Congrats alexitaly on 6 months that is no easy task. The worst is behind you and it might not seem like youll ever return to normal, but you will. It's easy to get discouraged when you're constantly worried about your physical symptoms. Once I treated my blood pressure with medication my constant anxiety and self diagnosis stopped. So do what your doing and continue to seek help.
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#4

Postby Hoofhearted » Mon Jul 02, 2018 10:26 pm

Thanks you for posting leavepawsbehind, I feel your pain and I know what you're going through. I've asked those same questions on this forum before.

When I first got tinnitus I was constantly checking the volume pitch and tones, honing in on it. I was sure at the time that the ringing was getting louder or quieter, but I know now it's the same. It has always been the same. The only thing that changed is how I responded and thought about the noise. Instead of thinking "hmm my tinnitus is a 6/10 (in volume), it was a 3/10 earlier today" or trying so hard to repress thinking anything about it, I changed my thinking. First I started to say how tinnitus made me feel instead of checking the volime. I would think "my tinnitus is making me angry " and I would feel better because I can change how I feel. I can't change the volume. Eventually your thoughts with progress to "my ears are ringing, must be quiet in here"

Best of luck with habituation you'll get there :)
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#5

Postby Lightweight » Mon Jul 02, 2018 10:40 pm

Im at 22 months and i agree dont do cold turkey. I did the same and it didnt go well. Wished id come off it gradually. Getting there but its a long ride. Glad you are feeling better.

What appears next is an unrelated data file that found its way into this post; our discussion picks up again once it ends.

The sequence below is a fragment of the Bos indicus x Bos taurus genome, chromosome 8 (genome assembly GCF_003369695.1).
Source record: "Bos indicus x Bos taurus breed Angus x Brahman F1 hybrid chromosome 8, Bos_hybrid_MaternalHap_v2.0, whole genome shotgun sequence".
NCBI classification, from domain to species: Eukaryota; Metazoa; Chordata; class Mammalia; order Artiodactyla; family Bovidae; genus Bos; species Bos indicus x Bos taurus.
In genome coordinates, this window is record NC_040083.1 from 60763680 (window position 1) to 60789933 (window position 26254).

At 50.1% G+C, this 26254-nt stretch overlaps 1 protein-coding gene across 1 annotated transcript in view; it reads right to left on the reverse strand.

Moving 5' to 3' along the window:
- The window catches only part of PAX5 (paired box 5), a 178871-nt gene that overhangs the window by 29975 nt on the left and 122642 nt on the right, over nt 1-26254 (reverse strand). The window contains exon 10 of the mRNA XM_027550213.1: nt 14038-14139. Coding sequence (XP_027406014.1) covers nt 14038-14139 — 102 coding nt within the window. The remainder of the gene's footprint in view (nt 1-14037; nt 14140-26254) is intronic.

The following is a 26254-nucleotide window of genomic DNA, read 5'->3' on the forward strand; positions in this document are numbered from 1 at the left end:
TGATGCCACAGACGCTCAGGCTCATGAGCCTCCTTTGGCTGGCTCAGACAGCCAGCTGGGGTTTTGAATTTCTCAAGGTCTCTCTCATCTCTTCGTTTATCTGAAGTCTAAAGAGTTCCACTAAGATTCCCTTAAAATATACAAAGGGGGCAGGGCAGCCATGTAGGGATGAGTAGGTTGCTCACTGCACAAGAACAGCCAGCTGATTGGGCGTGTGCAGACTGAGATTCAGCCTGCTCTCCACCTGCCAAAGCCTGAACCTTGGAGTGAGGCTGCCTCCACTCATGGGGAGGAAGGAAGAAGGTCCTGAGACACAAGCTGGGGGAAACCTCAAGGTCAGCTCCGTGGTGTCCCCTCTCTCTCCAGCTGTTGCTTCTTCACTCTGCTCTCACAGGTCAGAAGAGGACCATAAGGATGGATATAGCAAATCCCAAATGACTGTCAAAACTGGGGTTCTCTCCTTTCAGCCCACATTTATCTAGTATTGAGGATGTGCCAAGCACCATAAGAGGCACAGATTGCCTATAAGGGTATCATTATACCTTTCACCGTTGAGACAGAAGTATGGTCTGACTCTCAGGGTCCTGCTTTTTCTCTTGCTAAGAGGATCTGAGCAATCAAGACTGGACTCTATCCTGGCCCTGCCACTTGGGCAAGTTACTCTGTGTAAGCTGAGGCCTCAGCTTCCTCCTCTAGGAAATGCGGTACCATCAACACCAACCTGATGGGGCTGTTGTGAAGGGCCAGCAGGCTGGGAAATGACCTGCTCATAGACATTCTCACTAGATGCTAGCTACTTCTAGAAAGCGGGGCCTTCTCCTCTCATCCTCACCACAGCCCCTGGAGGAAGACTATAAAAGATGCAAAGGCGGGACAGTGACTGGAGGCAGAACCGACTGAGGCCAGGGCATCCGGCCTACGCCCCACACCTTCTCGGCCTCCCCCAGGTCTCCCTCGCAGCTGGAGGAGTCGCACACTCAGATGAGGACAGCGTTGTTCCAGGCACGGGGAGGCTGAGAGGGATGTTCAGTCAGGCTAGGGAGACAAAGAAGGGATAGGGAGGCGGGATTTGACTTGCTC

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#6

Postby leavepawsbehind » Wed Jul 04, 2018 1:44 am

Hoofhearted wrote:Thanks you for posting leavepawsbehind, I feel your pain and I know what you're going through. I've asked those same questions on this forum before.

When I first got tinnitus I was constantly checking the volume pitch and tones, honing in on it. I was sure at the time that the ringing was getting louder or quieter, but I know now it's the same. It has always been the same. The only thing that changed is how I responded and thought about the noise. Instead of thinking "hmm my tinnitus is a 6/10 (in volume), it was a 3/10 earlier today" or trying so hard to repress thinking anything about it, I changed my thinking. First I started to say how tinnitus made me feel instead of checking the volime. I would think "my tinnitus is making me angry " and I would feel better because I can change how I feel. I can't change the volume. Eventually your thoughts with progress to "my ears are ringing, must be quiet in here"

Best of luck with habituation you'll get there :)


Interesting. I used a similar technique when the tinnitus first started during acute withdrawal. It was so dang LOUD! I was a mess during that time. Shaking, puking, screaming and crying, couldn't sleep, lips/neck/arms/hands/feet/toes/fingers all burning or tingling and numb. Vision was distorted and blurry. CBT helped me through the worst of it, and my tinnitus eventually drifted off to being barely noticeable. It was a slight hiss that I'd hear in silent places. I'd accept it but refuse to listen directly to it, or to gauge it, or plug my ears and check the different tones. It was a game of distraction, misdirection and retraining my brain.